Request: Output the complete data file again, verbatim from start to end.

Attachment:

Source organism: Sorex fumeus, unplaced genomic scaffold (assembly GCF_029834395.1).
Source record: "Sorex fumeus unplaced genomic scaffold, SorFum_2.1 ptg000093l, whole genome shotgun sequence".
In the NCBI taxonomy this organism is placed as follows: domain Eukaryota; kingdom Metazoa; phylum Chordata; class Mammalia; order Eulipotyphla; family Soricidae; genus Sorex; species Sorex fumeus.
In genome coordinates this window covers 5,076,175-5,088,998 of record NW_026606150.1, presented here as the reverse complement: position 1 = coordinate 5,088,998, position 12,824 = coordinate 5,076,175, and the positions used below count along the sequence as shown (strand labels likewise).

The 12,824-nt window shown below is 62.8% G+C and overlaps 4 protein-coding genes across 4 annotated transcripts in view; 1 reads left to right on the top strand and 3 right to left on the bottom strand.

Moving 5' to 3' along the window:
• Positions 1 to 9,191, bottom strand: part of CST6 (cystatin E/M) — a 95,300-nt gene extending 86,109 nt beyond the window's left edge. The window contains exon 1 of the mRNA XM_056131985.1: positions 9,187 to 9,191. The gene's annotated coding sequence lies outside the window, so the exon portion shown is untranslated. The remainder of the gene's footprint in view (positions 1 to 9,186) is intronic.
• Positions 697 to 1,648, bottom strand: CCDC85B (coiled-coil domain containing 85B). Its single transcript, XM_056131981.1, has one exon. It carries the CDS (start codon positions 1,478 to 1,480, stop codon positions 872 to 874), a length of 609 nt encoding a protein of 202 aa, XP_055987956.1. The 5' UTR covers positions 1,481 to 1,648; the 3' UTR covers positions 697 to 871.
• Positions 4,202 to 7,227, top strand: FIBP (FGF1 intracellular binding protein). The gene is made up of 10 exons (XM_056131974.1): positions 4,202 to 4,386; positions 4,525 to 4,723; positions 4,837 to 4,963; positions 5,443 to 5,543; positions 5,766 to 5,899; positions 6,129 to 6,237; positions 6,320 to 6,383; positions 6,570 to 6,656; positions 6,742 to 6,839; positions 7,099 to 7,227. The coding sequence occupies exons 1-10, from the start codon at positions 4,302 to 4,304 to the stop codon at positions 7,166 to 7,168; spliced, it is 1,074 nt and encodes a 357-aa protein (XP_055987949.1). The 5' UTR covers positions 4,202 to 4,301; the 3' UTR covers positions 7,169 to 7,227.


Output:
Source organism: Sorex fumeus, unplaced genomic scaffold (assembly GCF_029834395.1).
Source record: "Sorex fumeus unplaced genomic scaffold, SorFum_2.1 ptg000093l, whole genome shotgun sequence".
In the NCBI taxonomy this organism is placed as follows: domain Eukaryota; kingdom Metazoa; phylum Chordata; class Mammalia; order Eulipotyphla; family Soricidae; genus Sorex; species Sorex fumeus.
In genome coordinates this window covers 5,076,175-5,088,998 of record NW_026606150.1, presented here as the reverse complement: position 1 = coordinate 5,088,998, position 12,824 = coordinate 5,076,175, and the positions used below count along the sequence as shown (strand labels likewise).

The 12,824-nt window shown below is 62.8% G+C and overlaps 4 protein-coding genes across 4 annotated transcripts in view; 1 reads left to right on the top strand and 3 right to left on the bottom strand.

Moving 5' to 3' along the window:
• Positions 1 to 9,191, bottom strand: part of CST6 (cystatin E/M) — a 95,300-nt gene extending 86,109 nt beyond the window's left edge. The window contains exon 1 of the mRNA XM_056131985.1: positions 9,187 to 9,191. The gene's annotated coding sequence lies outside the window, so the exon portion shown is untranslated. The remainder of the gene's footprint in view (positions 1 to 9,186) is intronic.
• Positions 697 to 1,648, bottom strand: CCDC85B (coiled-coil domain containing 85B). Its single transcript, XM_056131981.1, has one exon. It carries the CDS (start codon positions 1,478 to 1,480, stop codon positions 872 to 874), a length of 609 nt encoding a protein of 202 aa, XP_055987956.1. The 5' UTR covers positions 1,481 to 1,648; the 3' UTR covers positions 697 to 871.
• Positions 4,202 to 7,227, top strand: FIBP (FGF1 intracellular binding protein). The gene is made up of 10 exons (XM_056131974.1): positions 4,202 to 4,386; positions 4,525 to 4,723; positions 4,837 to 4,963; positions 5,443 to 5,543; positions 5,766 to 5,899; positions 6,129 to 6,237; positions 6,320 to 6,383; positions 6,570 to 6,656; positions 6,742 to 6,839; positions 7,099 to 7,227. The coding sequence occupies exons 1-10, from the start codon at positions 4,302 to 4,304 to the stop codon at positions 7,166 to 7,168; spliced, it is 1,074 nt and encodes a 357-aa protein (XP_055987949.1). The 5' UTR covers positions 4,202 to 4,301; the 3' UTR covers positions 7,169 to 7,227.